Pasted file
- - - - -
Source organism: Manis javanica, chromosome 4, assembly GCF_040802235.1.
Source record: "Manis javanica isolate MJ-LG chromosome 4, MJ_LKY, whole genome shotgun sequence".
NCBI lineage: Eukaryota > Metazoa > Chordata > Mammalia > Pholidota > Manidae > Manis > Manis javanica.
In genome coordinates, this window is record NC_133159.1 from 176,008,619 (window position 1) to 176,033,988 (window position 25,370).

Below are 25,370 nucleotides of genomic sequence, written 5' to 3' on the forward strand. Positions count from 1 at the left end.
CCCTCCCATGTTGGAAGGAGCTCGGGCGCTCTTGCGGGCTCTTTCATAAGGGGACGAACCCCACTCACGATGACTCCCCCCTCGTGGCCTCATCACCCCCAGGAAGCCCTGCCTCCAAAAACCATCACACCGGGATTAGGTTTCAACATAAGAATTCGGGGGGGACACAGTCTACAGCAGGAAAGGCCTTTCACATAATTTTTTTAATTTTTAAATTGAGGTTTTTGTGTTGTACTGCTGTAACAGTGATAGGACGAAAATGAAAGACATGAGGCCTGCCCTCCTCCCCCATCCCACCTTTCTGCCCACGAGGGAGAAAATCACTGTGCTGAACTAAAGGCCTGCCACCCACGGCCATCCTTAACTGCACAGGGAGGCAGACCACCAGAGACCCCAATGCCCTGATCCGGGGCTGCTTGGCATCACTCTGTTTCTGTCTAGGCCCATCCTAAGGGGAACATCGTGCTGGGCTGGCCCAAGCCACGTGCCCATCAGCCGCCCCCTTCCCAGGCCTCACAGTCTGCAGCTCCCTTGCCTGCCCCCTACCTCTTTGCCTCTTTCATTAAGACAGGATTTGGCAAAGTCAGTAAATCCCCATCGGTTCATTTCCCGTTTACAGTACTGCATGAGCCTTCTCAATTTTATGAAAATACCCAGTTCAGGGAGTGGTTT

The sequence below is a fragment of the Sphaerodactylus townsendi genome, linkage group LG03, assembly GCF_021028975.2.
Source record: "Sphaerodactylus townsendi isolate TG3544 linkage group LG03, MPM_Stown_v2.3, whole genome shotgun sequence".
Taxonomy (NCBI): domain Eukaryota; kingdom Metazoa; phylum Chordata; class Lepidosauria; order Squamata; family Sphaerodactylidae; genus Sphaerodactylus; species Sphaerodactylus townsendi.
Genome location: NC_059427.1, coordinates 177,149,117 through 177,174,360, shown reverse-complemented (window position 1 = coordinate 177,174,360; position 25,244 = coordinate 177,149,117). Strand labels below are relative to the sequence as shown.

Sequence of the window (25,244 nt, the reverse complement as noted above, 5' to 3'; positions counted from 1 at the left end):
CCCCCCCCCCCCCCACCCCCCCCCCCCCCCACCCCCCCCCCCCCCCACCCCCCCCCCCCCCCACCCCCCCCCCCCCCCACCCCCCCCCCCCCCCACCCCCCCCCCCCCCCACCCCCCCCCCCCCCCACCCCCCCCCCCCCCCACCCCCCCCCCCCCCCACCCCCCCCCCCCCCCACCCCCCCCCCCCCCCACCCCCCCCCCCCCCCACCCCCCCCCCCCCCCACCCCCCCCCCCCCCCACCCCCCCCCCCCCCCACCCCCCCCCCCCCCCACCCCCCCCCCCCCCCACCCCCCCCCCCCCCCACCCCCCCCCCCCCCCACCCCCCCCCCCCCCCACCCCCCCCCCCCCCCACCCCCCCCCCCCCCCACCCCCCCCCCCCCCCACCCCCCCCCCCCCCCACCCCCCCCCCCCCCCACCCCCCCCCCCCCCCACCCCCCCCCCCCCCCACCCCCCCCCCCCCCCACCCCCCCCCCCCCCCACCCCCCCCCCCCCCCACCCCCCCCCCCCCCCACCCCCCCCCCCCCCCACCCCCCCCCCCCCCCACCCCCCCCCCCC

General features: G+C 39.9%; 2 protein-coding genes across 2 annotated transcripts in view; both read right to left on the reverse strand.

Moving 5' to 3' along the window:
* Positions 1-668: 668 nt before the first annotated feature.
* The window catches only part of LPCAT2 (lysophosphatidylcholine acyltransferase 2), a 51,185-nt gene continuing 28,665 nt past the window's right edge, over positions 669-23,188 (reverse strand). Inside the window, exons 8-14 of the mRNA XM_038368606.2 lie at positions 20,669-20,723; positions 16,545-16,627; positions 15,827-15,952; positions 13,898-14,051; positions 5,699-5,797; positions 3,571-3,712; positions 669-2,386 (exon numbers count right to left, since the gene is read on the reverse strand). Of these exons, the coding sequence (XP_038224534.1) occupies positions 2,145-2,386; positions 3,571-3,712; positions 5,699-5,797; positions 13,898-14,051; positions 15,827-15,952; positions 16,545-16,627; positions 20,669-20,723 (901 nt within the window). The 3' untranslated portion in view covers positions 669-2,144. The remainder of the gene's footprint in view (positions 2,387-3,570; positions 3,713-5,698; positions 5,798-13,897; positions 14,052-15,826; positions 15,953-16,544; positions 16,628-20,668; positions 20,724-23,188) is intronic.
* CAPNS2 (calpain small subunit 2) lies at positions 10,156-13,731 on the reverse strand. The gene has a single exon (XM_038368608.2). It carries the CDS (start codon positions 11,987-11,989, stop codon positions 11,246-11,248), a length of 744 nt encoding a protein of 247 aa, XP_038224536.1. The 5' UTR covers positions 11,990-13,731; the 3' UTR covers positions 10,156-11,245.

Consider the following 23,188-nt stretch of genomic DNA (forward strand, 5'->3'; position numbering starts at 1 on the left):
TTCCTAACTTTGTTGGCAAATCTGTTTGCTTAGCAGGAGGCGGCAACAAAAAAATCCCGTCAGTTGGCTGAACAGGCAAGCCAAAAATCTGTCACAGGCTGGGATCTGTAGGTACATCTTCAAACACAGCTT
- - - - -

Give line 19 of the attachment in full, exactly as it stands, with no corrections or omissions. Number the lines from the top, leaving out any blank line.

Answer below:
TTCCTAACTTTGTTGGCAAATCTGTTTGCTTAGCAGGAGGCGGCAACAAAAAAATCCCGTCAGTTGGCTGAACAGGCAAGCCAAAAATCTGTCACAGGCTGGGATCTGTAGGTACATCTTCAAACACAGCTT